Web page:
Source material


Source: SSIFF


Earwig is adapted from UK sculptor and multidisciplinary artist Brian Catling’s 2019 novel of the same name. UK screenwriter Geoff Cox, who previously collaborated with Hadzihalilovic on Evolution, introduced her to the novel before it was published.

“He is a friend of Brian Catling and Brian got him to read the unpublished manuscript. Geoff felt immediately, ‘This is perfect for Lucile,’” recounts Hadzihalilovic.There were a lot of things in the novel that excited me about the idea of doing an adaptation, starting with the fact that there are lots of aspects are left open to interpretation, even if more things are explained in the novel.”

The UK-French-Belgian co-production is lead produced by Andy Starke at Anti-Worlds and Jean des Forêts and Amélie Jacques at Paris-based Petit Film and backed by the BFI and Film4. Co-producers are Jean-Yves Roubin and Cassandra Warnauts at Frakas Productions.

The UK involvement came out of meetings with Starke and BFI editor-at-large Lizzie Francke in London when Evolution screened at the London Film Festival in 2015.

“Andy told me he liked my films and that if ever I had a project to do in English, he would be interested in getting involved,” says Hadzihalilovic. “I also met Lizzie Francke, who told me that that the door was open. When Geoff contacted me about Brian’s novel, I felt it was a story that the English would understand better than the French.”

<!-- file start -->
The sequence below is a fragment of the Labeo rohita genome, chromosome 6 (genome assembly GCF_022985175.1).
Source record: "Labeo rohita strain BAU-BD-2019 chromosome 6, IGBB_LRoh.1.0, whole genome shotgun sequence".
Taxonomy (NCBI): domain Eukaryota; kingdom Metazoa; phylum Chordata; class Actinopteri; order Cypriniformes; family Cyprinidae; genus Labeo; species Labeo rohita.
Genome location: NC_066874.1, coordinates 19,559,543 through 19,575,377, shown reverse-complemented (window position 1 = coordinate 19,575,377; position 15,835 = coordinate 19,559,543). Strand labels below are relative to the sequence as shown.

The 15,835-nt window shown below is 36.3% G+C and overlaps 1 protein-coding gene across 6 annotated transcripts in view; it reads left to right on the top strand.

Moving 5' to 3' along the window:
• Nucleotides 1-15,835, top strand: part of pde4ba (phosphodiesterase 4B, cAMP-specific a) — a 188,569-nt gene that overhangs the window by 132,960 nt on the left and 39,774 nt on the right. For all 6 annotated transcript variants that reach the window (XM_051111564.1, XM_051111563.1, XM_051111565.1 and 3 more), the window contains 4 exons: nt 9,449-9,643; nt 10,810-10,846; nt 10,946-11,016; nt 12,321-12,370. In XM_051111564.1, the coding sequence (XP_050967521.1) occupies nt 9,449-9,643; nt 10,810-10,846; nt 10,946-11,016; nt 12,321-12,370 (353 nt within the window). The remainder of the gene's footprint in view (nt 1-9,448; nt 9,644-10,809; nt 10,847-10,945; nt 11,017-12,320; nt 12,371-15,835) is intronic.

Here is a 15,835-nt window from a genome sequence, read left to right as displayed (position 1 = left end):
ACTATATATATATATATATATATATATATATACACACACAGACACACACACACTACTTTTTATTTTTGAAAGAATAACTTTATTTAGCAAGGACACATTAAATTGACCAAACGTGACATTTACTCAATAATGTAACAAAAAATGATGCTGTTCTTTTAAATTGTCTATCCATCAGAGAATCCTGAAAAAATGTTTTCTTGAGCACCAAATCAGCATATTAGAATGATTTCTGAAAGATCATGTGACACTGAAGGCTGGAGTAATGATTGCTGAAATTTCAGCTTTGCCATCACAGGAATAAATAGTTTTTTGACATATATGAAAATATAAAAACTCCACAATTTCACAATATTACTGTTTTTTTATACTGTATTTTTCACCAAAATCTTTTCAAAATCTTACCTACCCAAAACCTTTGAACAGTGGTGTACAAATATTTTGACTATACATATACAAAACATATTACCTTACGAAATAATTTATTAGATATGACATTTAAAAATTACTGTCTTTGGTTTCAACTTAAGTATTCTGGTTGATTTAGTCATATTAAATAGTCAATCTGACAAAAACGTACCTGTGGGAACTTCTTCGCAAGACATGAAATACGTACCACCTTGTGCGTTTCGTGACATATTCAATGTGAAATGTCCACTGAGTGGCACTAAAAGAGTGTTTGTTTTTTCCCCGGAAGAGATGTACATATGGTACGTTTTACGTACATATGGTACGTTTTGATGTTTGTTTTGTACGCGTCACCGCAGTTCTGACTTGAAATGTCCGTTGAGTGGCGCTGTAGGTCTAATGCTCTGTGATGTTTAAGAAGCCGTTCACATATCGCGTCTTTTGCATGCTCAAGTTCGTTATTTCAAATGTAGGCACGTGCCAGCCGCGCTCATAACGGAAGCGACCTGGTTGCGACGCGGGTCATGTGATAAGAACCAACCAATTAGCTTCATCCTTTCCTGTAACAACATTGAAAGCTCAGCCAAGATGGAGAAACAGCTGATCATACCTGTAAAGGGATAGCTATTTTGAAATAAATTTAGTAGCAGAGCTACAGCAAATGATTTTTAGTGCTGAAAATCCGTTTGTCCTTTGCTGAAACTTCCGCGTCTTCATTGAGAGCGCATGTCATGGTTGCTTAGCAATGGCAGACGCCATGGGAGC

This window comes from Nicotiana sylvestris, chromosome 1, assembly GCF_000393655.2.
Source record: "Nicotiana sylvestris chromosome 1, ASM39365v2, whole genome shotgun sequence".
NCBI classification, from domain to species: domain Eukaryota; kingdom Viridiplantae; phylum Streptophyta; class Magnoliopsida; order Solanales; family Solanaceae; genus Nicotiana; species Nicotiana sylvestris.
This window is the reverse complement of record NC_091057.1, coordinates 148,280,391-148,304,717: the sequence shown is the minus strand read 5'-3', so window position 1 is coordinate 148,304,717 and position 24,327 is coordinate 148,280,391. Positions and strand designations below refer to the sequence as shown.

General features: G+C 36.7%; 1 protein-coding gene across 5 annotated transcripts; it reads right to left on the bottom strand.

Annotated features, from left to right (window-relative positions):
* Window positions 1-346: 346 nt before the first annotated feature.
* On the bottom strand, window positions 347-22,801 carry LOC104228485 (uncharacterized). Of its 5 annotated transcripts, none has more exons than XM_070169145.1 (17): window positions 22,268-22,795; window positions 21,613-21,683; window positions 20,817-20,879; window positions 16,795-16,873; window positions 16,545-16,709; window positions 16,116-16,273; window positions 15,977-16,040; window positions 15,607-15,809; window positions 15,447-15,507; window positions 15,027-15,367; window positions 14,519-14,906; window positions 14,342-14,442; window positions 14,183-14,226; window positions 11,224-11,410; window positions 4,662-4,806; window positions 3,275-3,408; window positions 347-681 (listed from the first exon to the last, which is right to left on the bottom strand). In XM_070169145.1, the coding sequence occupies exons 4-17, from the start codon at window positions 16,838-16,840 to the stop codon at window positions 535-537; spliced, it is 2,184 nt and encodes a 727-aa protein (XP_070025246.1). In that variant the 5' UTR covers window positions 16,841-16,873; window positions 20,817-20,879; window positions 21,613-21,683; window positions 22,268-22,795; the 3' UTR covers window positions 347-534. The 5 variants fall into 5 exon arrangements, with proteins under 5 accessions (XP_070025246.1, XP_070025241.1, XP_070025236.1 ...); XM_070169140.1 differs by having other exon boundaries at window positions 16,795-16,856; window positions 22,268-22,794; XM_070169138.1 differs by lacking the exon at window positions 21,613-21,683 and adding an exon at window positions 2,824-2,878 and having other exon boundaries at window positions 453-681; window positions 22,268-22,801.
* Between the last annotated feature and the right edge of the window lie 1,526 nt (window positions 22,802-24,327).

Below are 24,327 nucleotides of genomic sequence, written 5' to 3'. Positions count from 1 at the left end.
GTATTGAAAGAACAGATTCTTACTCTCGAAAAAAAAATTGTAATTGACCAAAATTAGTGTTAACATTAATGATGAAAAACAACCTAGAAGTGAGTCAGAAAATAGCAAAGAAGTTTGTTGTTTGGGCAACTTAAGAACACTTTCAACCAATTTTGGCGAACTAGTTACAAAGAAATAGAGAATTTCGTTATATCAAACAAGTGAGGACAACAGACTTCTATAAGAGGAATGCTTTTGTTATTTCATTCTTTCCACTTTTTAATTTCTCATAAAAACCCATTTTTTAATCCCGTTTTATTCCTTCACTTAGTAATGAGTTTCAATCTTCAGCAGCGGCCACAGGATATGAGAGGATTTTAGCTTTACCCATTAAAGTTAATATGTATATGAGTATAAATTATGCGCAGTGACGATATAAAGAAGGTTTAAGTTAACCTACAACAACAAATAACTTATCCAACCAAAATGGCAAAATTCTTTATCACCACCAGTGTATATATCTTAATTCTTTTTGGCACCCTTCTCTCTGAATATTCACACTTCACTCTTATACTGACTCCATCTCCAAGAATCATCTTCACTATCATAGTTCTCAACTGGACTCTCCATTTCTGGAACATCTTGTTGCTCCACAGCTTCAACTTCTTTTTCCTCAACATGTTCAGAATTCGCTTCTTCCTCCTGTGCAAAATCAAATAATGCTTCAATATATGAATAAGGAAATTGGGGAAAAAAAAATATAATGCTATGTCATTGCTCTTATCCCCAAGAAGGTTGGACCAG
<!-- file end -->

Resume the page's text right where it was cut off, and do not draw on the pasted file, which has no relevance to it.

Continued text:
While working with UK producers and financiers has been a positive experience that Hadzihalilovic would repeat again, there was a stressful period in late 2020 when the Covid-19 pandemic combined with Brexit threatened to halt the production indefinitely.

“We were supposed to shoot in the spring but the pandemic pushed it back. We had to shoot absolutely before Brexit took effect [from January 1, 2021], otherwise we risked losing all the Belgian finance. There, we would have been dead,” recounts Hadzihalilovic.

In the end, the production started rolling at the eleventh hour in the Belgian cities of Brussels and Liege in November 2020, just as a fresh wave of coronavirus was sweeping across Europe, prompting fresh lockdowns in its wake.

“We were supposed to shoot in Poland but that wasn’t possible because of Covid. We looked for decors in Belgium that weren’t too Belgian because the film’s not necessarily set in Belgium, even if the novel is,” says Hadzihalilovic, who was looking for a more central/eastern European feel.

Belgium announced a national lockdown on November 2, although the production was able to continue. This did not adversely impact the mood on set or feed into the atmosphere in the film.

“It was a bit complicated but we didn’t have any problems with people getting sick,” recounts Hadzihalilovic. “We had a few positive cases but thankfully not in any of the key posts. The emptiness outside was a bit strange but I think this gave us extra force and a sense of joy around how lucky we were to be together making the film.”

The next stop for Earwig after San Sebastian will be the BFI London Film Festival (October 6-17) where it will screen in the Dare strand.